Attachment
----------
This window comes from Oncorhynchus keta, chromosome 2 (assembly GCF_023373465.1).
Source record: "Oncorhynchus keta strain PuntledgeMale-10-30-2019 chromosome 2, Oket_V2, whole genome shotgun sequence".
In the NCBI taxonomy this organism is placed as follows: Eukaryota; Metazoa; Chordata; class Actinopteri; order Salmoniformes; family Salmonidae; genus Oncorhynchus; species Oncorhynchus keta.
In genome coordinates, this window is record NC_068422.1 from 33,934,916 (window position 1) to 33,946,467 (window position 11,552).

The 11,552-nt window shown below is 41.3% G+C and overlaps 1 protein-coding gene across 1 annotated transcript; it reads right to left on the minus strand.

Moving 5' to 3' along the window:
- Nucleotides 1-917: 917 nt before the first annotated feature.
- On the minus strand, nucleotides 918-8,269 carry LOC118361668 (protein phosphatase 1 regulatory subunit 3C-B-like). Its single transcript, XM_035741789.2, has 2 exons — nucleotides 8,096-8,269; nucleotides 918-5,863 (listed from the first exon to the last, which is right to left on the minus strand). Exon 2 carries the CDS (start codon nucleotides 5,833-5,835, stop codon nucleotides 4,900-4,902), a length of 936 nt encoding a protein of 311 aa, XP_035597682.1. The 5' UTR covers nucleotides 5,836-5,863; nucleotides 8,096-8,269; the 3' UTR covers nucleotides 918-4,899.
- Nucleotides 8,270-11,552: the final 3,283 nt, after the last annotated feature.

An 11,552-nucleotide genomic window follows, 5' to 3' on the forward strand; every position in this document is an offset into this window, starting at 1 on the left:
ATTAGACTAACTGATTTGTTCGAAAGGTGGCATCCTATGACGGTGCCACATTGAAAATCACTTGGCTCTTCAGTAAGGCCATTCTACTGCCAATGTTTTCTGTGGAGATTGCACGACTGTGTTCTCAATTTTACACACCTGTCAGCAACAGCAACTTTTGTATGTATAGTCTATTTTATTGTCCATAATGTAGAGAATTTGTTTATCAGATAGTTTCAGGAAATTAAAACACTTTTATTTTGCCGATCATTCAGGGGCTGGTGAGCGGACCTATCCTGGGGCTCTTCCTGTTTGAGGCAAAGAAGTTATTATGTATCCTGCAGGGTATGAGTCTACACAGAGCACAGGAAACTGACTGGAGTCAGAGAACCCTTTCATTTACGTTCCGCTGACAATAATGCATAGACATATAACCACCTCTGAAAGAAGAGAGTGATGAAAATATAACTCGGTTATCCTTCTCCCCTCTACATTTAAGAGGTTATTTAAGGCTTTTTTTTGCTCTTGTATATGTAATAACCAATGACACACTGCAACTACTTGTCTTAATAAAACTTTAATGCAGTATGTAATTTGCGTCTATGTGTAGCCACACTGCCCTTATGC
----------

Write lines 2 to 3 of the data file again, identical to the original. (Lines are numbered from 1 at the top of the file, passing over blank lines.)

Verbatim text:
Source record: "Oncorhynchus keta strain PuntledgeMale-10-30-2019 chromosome 2, Oket_V2, whole genome shotgun sequence".
In the NCBI taxonomy this organism is placed as follows: Eukaryota; Metazoa; Chordata; class Actinopteri; order Salmoniformes; family Salmonidae; genus Oncorhynchus; species Oncorhynchus keta.